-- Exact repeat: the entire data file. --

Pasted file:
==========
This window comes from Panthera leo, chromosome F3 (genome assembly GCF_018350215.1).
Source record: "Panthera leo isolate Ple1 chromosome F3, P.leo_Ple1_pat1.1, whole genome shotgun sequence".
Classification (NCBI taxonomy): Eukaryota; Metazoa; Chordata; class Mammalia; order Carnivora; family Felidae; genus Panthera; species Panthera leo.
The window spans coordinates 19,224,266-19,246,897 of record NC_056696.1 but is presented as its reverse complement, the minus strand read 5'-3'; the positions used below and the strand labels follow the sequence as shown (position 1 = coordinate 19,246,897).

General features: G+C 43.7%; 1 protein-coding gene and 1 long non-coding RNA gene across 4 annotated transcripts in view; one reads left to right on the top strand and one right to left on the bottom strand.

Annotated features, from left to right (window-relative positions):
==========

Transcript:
This window comes from Panthera leo, chromosome F3 (genome assembly GCF_018350215.1).
Source record: "Panthera leo isolate Ple1 chromosome F3, P.leo_Ple1_pat1.1, whole genome shotgun sequence".
Classification (NCBI taxonomy): Eukaryota; Metazoa; Chordata; class Mammalia; order Carnivora; family Felidae; genus Panthera; species Panthera leo.
The window spans coordinates 19,224,266-19,246,897 of record NC_056696.1 but is presented as its reverse complement, the minus strand read 5'-3'; the positions used below and the strand labels follow the sequence as shown (position 1 = coordinate 19,246,897).

General features: G+C 43.7%; 1 protein-coding gene and 1 long non-coding RNA gene across 4 annotated transcripts in view; one reads left to right on the top strand and one right to left on the bottom strand.

Annotated features, from left to right (window-relative positions):